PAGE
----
Indonesia must accelerate delivery of digital strategy to achieve government’s “Top 10 Global Economy by 2030” ambitions, says GSMA report 

The new report from the GSMA, published at its Indonesia Digital Nations Summit in Jakarta, evaluates Indonesia’s progress to becoming a digital nation and recommends action points to accelerate progress 

6 December 2023, Jakarta: The Indonesian government has made strong steps towards becoming a leading digital nation, according to a report published today at the GSMA’s Indonesia Digital Nations Summit in Jakarta. However, the country needs to adopt a “whole-government” approach and be more joined-up around critical policy requirements, if Indonesia is to achieve its goals of digitally transforming society and becoming a top 10 global economy by 2030. 

By doing so, Indonesia stands to unlock circa $18 billion in investment from the mobile industry between 2024 and 2030, mostly on 5G networks. This, in turn, is expected to contribute $41 billion to GDP over the next six years. 

As part of its key recommendations, the GSMA report, entitled “Forging a resilient digital nation: Proposals for Indonesia’s future”, analyses Indonesia’s journey to becoming a digital nation and recommends action points the government and industry must expedite to achieve this transition. Above all, the report outlines opportunities to improve and accelerate progress in each of the five pillars – Infrastructure, Innovation, Data Governance, Security and People – that will help it meet its ambition to becoming one of the world’s top digital nations. 

Digital nations incorporate digital technologies and services into all sectors of the economy, with the aim to drive productivity and improve the livelihoods of citizens. 5G is a key component of the infrastructure required to power future digital nations, given its ability to deliver reliable network-based services and enable the emerging technology that will help to reshape the local economy and modernise industries.  

Julian Gorman, Head of APAC at the GSMA, said: “While Indonesia has achieved notable success in its journey to become a digital nation, transforming the country’s digital ecosystem won’t be possible without the necessary investment from the private sector. To unlock this, a whole-government approach is needed to ensure the right measures are in place which encourage this, including incentivising infrastructure investment, simplifying sector-specific fees, and cutting red tape.”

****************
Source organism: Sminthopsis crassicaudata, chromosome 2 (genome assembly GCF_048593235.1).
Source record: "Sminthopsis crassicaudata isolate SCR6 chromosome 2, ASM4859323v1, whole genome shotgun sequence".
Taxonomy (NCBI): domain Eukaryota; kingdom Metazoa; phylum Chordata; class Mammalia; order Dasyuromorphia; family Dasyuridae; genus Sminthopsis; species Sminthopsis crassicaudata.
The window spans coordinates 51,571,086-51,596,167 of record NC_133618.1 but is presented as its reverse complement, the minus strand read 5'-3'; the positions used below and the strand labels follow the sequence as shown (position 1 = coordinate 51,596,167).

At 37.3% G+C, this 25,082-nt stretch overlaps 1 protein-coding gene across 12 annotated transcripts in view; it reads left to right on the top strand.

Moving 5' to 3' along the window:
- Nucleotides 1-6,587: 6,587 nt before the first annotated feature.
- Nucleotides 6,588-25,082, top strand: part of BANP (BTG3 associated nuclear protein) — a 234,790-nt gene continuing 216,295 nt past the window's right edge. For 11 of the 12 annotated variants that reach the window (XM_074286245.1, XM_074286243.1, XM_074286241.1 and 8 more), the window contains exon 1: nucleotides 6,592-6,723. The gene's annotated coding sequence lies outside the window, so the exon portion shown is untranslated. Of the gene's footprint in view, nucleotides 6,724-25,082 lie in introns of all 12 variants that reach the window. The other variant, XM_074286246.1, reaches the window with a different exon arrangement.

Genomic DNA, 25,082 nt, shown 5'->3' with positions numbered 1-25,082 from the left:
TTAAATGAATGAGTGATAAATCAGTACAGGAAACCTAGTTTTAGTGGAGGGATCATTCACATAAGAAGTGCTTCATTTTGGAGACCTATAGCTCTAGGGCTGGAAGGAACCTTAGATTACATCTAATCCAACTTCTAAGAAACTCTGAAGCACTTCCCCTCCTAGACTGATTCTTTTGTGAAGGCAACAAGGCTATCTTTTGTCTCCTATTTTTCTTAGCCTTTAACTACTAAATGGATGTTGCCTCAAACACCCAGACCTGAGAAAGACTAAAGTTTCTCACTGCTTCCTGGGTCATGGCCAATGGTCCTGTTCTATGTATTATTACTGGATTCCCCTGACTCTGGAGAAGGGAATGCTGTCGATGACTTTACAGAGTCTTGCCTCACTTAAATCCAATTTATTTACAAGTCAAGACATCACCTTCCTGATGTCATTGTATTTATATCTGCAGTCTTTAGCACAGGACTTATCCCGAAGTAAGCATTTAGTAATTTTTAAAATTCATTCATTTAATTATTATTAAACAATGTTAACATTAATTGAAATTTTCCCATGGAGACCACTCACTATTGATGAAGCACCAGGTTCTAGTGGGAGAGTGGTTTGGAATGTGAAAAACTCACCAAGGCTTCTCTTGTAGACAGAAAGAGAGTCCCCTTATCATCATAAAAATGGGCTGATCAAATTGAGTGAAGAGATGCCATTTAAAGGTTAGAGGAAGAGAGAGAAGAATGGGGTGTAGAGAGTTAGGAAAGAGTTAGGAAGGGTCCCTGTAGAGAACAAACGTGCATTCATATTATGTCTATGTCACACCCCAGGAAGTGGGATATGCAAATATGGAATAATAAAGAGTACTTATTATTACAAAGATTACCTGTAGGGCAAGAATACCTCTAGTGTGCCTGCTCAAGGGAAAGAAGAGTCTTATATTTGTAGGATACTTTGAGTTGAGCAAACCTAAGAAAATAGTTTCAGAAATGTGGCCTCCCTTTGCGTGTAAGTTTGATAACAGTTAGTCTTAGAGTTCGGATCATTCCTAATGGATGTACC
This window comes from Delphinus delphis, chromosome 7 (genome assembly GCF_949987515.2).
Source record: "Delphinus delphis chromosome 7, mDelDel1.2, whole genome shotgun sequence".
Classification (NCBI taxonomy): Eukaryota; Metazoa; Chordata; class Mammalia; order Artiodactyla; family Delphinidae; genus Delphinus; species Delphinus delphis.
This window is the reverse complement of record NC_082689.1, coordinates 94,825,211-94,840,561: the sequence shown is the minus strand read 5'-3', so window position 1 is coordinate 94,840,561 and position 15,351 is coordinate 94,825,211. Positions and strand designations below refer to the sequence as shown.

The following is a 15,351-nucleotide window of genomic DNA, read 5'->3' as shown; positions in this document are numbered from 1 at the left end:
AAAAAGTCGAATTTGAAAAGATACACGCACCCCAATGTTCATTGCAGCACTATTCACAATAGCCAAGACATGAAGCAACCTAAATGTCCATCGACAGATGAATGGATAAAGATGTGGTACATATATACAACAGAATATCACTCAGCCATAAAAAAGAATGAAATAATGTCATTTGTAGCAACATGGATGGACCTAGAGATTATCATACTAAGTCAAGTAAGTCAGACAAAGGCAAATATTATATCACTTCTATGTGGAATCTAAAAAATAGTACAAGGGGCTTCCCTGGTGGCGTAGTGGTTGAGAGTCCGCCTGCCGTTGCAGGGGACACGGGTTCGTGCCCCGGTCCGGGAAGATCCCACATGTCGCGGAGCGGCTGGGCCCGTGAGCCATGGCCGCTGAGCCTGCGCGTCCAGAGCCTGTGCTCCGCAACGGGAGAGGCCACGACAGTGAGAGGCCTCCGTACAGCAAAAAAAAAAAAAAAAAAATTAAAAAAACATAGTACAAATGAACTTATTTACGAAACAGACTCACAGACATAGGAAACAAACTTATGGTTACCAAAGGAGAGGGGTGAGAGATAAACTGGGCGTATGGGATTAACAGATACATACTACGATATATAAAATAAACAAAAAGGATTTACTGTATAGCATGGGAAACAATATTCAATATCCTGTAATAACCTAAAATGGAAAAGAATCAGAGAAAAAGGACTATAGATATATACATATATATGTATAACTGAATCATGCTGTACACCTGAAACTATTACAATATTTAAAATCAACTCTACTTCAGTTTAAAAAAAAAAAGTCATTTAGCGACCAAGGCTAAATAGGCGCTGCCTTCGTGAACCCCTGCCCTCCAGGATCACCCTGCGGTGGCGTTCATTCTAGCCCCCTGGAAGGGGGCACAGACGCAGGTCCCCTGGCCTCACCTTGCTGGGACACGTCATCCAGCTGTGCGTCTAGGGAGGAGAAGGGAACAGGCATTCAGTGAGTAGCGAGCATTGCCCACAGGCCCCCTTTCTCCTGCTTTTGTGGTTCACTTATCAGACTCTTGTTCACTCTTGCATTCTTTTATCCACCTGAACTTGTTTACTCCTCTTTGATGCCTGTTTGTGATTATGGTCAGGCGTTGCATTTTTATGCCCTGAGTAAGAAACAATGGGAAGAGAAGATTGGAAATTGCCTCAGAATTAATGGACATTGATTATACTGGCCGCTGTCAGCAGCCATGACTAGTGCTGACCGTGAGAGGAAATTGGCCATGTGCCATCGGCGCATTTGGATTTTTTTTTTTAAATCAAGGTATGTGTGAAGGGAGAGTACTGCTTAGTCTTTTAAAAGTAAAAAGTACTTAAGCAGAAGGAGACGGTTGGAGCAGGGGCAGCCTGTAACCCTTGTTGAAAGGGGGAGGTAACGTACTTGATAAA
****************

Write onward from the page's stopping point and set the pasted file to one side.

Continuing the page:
Despite the country consisting of over 18,000 islands, Indonesia has achieved an expansive network of digital infrastructure with 96% of the population now covered by 4G networks. However, 5G mobile connectivity will be crucial to achieving new economic targets and investment will require “policy imperatives” to accelerate the rollout of 5G infrastructure, where it is needed the most. These recommendations include: 

Ensuring sustainable investments in digital networks 

The rollout of 5G is set to drive an increase in smartphone demand and data traffic. In Indonesia, shipments of 5G models grew 54% in Q3 2023 and accounted for 19% of the total. However, operators’ ability to expand network capacity and coverage is often hindered by regulatory constraints, market structures and excessive tax burdens. This has created an investment gap where market conditions for private investment in telecoms networks are not favourable enough to meet ambitious national and regional digital policy targets. 

Therefore, the GSMA report calls on all parts of government to work together with industry stakeholders to: 

  • Encourage voluntary infrastructure sharing (passive and active) to reduce the cost of network rollout, particularly in difficult terrains.